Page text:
The old Joyland site on South Hillside is a shell of its former self.
The amusement park at 2801 S. Hillside, which closed in 2006, has seen its fair share of vandalism, arson, theft and all sorts of no-good shenanigans in recent years.
But for many decades it was a source of community pride, the backdrop to many childhood memories — both good and, in some cases, scary.
A new documentary exploring “the epic story of the rise and fall of Wichita’s most famous amusement park” will premiere on KPTS-TV (Channel 8) at 7 p.m. Monday, June 10.
The hour-long film, “Joyland: Reliving the Memories,” features archival footage and photography from the park from its earliest days in the 1940s and through the decades.
Bryan Ramsdale, a former reporter for KAKE-TV, produced the documentary for the PBS station.
“I like to still kind of keep my feet wet when it comes to journalism,” said Ramsdale, who now works as a social media manager with Visit Wichita. “It’s not what I call a profession anymore, but I still love storytelling and filmmaking.”
Ramsdale interviewed more than 20 people for the documentary, including all of the living former owners of the park — including the Ottaway family and Roger Nelson of the Nelson family.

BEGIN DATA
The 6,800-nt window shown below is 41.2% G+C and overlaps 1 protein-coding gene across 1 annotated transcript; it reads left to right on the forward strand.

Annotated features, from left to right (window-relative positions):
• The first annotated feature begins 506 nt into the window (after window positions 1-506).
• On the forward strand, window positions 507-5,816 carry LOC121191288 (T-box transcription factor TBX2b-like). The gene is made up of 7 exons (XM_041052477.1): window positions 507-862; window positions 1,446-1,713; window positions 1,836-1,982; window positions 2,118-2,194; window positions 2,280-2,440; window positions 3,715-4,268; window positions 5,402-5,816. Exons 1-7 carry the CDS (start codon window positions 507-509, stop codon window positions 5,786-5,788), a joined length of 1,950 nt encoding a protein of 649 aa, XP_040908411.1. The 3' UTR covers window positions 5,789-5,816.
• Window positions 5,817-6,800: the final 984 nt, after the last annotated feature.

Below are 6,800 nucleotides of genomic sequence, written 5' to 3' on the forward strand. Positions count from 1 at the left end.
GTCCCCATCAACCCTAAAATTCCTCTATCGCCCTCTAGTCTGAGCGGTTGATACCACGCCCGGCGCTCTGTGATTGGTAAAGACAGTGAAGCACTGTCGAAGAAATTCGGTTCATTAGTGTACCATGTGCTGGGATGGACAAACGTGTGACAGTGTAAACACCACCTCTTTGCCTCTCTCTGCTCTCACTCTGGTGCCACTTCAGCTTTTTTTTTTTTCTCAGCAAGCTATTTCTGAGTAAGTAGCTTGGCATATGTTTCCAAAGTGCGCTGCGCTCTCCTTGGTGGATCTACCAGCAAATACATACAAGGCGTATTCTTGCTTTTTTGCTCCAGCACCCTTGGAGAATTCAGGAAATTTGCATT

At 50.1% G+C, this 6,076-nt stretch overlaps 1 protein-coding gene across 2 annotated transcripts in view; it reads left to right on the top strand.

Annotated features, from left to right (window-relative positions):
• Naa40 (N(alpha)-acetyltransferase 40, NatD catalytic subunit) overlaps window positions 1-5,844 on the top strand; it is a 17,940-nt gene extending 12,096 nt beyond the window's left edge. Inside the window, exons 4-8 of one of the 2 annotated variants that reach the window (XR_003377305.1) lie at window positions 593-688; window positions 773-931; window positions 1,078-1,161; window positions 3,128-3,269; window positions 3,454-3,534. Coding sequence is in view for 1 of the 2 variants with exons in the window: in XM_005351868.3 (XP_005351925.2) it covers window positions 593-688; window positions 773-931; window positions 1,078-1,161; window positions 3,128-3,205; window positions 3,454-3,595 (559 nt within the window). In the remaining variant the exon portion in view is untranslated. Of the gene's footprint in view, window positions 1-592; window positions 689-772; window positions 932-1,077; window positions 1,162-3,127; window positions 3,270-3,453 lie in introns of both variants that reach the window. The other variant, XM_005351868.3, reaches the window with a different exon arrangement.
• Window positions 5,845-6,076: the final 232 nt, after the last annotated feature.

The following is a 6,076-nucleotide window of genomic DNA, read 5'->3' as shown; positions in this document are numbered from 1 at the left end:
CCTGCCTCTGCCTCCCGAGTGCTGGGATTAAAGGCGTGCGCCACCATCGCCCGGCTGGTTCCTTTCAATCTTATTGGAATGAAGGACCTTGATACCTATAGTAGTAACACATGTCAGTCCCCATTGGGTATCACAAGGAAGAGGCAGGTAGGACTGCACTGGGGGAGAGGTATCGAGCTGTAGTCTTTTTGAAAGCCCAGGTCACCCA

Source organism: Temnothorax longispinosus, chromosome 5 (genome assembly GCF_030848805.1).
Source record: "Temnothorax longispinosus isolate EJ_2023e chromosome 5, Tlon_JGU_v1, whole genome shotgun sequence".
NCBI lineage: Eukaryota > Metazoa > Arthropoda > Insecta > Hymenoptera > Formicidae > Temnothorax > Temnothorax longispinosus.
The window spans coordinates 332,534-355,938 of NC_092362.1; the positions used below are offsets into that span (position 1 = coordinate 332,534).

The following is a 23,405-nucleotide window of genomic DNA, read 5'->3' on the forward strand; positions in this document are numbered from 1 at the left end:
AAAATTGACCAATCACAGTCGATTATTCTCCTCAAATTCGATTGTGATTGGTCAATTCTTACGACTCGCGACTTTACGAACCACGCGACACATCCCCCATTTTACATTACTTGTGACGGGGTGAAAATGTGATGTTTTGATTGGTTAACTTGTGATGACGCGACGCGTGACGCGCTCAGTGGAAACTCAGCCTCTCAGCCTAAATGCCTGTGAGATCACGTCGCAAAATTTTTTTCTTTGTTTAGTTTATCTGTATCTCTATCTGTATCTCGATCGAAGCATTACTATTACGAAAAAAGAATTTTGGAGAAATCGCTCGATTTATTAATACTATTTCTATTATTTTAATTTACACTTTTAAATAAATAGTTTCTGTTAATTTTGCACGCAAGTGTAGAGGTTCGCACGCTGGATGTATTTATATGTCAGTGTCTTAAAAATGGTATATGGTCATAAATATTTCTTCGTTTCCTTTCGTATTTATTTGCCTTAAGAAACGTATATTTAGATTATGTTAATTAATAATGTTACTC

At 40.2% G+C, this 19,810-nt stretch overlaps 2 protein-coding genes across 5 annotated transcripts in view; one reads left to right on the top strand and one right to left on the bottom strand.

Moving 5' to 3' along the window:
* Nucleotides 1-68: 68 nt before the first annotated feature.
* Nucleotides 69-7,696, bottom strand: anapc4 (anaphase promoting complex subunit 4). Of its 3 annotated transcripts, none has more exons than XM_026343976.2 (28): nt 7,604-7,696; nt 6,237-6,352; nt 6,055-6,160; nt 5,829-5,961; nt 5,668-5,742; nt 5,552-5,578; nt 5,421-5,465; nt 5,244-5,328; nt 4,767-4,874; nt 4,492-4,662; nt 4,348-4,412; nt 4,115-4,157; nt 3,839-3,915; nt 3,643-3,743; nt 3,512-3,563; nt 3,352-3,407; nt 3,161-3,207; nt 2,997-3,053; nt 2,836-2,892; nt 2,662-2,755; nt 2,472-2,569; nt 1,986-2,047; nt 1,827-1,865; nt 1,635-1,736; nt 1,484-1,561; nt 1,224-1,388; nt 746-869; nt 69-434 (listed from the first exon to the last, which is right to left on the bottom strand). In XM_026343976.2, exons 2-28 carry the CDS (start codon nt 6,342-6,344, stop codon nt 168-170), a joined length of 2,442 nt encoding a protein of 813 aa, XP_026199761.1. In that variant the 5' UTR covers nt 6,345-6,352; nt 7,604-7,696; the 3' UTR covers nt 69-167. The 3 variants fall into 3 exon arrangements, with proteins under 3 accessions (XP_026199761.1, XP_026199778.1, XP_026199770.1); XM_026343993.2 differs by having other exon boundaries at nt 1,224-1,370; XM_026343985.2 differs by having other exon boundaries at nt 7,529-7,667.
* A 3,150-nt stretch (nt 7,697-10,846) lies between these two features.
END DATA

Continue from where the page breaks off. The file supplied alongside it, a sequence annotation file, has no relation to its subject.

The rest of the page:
“I wanted to make sure all of those voices were included,” he said. “And from there, it was just gauging who had interesting stories or angles. It really flourished from there — all of a sudden I started hearing all these interesting stories.”
The film features more archival footage and shots of the park’s glory days than it does gratuitous shots of vandalism and the rubble at the park today, Ramsdale said.
“I tried really hard not to make this piece about what Joyland is today, because it was something much more than it appears when you see all the buildings that are leveled and vandalized,” he said. “When we talk about the decline of Joyland, we really try to focus much more on what’s being done to preserve what’s left of the park.”
Jim Grawe, executive producer at KPTS, said the genesis of the documentary came after seeing how often Wichitans reminisce about Joyland on Facebook.
“Ever since I moved to Wichita in 2006 — that was about the time Joyland closed for good — I’d heard people talk about Joyland,” Grawe said.
A short segment about Joyland for the network’s “Positively Kansas” show last year was expanded and became a full-length documentary, he said.
KPTS has recently produced a few feature-length documentaries about local history — including “The Lost Theaters of Wichita” in 2016 and “Brown v. Board of Education Mural at the Capitol” earlier this year.
“There’s a lot of great history in Wichita, and there’s a lot of great stories to be told,” Grawe said. “There’s no better way to tell them than on public television in a longform documentary.”
During the film, there will be breaks where viewers can make a pledge to the station and receive gifts including a DVD of the film, Joyland T-shirts, lithographs and tickets to Botanica’s restored Joyland Carousel.
After Monday, the film will screen again at 8:30 p.m. Monday, June 17 on KPTS.